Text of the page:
Others have said that too, I really will try to clean this up and repost it. It'll probably end up being a series because a full explanation of each of those chunks will be a couple pages.

Thanks for the great comment. You should write all this up somewhere, it sounds like a lot of hard-earned wisdom!

Thanks for the comment, I really should and I will try to do it sometime before it all falls out of my head any further. I miss doing it, I've just been burned out on trying to unsnarl legacy outsourced Java code for the past 2 years.

Like I said, I was actually really jazzed about trying to implement another model in GPU. This model basically consumed zero SRAM, I think I could easily extend it to a fine-grained temporal model like EpiSimdemic, and I had a neat model in mind. I even documented the idea on my IP agreement on my current job, I just got burned out by not being able to get a disease model for validation and having to do actual work. Especially Java.

Also, I just wanted to chime in here with a compliment for past-me. I tried to comment throughout, and I made a big push to document everything before I handed it off. I've spent the past couple hours looking back through that code, and even though I haven't touched a lick of C code in almost 2.5 years and between the README.md and the comments I feel like I am doing pretty good comprehending past-me's code.

Document your fucking code, people. Future-you will thank you. Especially if it's C.

(AFAIK the handoff never actually happened though, my advisor just had a baby, and this is now officially dead code, so if you want to do a thing, by all means go for it!)

If anyone else has questions, by all means chime in on my gigapost, I'll try to answer.

This is excellent. You should put your contact details in your profile.

We do disease (and other) predictive modeling and I'm looking for people interested in the field...

Edit: my contact details are in my profile. My group funds and does engineering for work like https://arxiv.org/abs/1609.08283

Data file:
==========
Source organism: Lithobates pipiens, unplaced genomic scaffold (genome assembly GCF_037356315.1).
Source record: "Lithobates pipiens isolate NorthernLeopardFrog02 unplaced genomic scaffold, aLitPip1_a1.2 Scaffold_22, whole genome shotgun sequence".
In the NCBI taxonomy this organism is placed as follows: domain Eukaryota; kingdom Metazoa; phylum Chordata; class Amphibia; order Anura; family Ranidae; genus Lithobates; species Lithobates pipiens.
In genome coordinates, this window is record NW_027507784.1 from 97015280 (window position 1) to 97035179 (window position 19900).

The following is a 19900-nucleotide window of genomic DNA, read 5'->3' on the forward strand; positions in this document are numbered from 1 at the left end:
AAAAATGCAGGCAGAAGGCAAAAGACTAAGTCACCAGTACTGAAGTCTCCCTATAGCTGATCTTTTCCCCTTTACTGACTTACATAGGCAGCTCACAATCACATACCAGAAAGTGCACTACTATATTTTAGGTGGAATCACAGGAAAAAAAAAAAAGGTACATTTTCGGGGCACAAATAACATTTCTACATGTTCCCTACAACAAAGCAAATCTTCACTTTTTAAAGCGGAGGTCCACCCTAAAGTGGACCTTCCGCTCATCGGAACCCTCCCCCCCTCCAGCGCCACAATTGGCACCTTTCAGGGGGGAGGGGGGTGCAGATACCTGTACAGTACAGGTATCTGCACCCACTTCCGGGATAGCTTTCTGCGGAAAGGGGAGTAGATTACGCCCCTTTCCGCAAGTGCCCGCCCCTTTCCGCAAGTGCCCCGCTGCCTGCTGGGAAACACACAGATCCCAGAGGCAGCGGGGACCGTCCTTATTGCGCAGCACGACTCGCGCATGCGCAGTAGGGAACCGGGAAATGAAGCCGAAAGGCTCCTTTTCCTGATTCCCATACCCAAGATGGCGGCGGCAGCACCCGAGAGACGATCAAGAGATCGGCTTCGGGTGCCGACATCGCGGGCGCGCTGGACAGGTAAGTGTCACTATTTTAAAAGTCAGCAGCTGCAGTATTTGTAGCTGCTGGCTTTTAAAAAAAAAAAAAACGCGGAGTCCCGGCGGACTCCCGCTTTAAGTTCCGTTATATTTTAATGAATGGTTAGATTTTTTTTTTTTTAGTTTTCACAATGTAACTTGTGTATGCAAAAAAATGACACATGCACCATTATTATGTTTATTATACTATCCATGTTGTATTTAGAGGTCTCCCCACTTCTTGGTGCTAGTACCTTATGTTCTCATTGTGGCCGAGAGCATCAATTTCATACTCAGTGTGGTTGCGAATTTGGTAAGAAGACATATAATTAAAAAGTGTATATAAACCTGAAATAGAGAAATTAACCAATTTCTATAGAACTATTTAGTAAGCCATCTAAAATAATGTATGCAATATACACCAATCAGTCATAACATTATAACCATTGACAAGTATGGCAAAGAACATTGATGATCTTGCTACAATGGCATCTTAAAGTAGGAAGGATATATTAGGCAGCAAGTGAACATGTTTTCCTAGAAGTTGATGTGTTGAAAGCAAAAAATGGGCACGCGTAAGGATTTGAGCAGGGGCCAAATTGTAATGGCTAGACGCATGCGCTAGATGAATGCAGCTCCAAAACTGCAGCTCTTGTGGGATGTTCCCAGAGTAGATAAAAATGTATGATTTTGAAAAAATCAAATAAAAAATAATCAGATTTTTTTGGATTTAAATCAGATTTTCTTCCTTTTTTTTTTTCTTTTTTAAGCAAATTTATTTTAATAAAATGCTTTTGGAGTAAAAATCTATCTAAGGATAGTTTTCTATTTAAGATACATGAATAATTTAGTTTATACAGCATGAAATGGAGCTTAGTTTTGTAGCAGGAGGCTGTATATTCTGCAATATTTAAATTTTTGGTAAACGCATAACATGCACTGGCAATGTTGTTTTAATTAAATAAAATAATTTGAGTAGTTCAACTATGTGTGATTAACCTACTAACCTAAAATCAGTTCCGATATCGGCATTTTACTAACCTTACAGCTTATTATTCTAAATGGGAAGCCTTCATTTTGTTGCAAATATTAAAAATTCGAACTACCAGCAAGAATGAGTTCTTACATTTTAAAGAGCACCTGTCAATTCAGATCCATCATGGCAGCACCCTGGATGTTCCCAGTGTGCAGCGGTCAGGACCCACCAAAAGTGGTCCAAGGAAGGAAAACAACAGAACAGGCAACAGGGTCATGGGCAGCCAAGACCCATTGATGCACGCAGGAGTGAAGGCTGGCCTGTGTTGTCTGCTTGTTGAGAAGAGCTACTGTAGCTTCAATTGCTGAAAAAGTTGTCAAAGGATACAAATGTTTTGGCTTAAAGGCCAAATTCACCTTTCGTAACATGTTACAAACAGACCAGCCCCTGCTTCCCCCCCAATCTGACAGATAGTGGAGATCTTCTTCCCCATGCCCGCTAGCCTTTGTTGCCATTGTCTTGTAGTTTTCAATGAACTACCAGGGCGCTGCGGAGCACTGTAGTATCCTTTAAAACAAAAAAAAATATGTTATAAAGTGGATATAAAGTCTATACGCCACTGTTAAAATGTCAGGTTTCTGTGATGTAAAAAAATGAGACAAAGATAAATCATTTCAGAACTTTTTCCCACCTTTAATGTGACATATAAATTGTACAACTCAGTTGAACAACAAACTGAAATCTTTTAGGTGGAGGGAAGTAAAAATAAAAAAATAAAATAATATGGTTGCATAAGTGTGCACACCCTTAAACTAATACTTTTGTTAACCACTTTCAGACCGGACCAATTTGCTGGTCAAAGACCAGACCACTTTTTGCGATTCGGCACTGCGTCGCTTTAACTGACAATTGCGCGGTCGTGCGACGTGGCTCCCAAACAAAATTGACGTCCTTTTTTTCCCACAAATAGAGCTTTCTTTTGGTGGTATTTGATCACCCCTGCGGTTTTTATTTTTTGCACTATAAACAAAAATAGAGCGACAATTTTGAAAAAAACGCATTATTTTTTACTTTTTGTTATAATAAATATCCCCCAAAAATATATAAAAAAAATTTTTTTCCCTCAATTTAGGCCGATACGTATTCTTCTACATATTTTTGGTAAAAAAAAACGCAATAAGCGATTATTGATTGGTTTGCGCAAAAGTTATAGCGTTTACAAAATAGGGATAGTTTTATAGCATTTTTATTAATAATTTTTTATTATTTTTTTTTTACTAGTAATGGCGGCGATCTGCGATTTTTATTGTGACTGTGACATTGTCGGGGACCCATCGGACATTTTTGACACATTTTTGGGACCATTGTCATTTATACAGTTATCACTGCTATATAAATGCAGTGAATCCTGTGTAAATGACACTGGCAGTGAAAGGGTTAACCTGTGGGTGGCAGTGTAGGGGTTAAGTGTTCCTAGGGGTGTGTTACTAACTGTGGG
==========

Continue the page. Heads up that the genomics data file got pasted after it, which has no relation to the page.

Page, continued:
It's really a shame that openCL doesn't have the market share that CUDA does (or kudos are awaiting NVidia's marketing and foresight to invest so heavily in the tooling around its hardware...) because the raw compute performance of AMD hardware is superior to that of AMD and often cheaper.

"...superior to that of Nvidia.." /edit

Isn't another big reason because OpenCL is harder to program in?

Harder in what sense? There is nothing (or very little) that makes OpenCL significantly harder by nature!

OpenCL developer tools and libraries are however a disadvantage compared to NVIDIA's CUDA stack. That's partly thanks to AMD's rather poor tools (I still hope that their OSS initiative might change that). Intel's half-assed attitude towards OpenCL support didn't help either. Most importantly, NVIDIA's attitude of intentionally crippling OpenCL on their hardware by providing piss poor dev tools, only v1.2 support, no extensions that would allow making use of their hardware's features etc. has surely contributed to successful​ly holding back the adoption of the OpenCL standard.

I hope the community wakes up sooner rather than later.

Not with dynamic languages for the host code. Check out http://clojurecl.uncomplicate.org. Full speed with much less code.

This is great. But it seems like many almost every great tutorial has a step zero that is left out. In this case, for me at least, what is missing is: What's a good guide to choosing or building a CUDA system? Preferably a Linux non-laptop. Mostly for playing around with something that offers a bit more power than my day to day (very non-CUDA capable) laptop. Anyone have suggestions?

I think there might be an EC2 solution, but I'm more interested in buying or building my own hardware, as crazy as that might be, just to have a relatively fixed cost (other than electricity) and to skip the overhead of any EC2 learning curve there might be.

You have to pay attention to a few components. So

- fullsize case where a big 3-fan, 13" card won't run into the hard drive or DVD drive cables, if you choose to go that route (it seems to be easier to have multiple Founders edition cards than multiple OEM's, cooling-wise).

- for 2 or 3 fan OEM cards, you have to be moving a lot of air thru the case

- X99 /Z170 / Z97 motherboard (X99 has the highest allocation of PCI-e3 lanes to 2 or more GPU cards, and newegg does a good job of standardizing how they report lane allocations)

- and a beefy powersupply, 750+ watts and a bunch of PCI-e 6 or 8 pin connectors, and you shouldn't hit any constraints.

Also i recommend "Cuda for Engineers" by Storti /Yurtoglu as a good first cuda book, and the Wrox Pro C Cuda programming as 2nd book. There's another that just came out, Programming Massively Parallel Processors, Third Edition by Kirk /Hwu, that looks good but i haven't read it

> Preferably a Linux non-laptop.

You've made this really easy on yourself. Cuda really isn't very picky once you get an NVidia GPU in it. And even a generation old mid-range NVidia GPU will give you plenty of compute performance to keep you busy for a long long time. And when it no longer meets your requirements, you'll have a very good idea why, and what your bottlenecks are.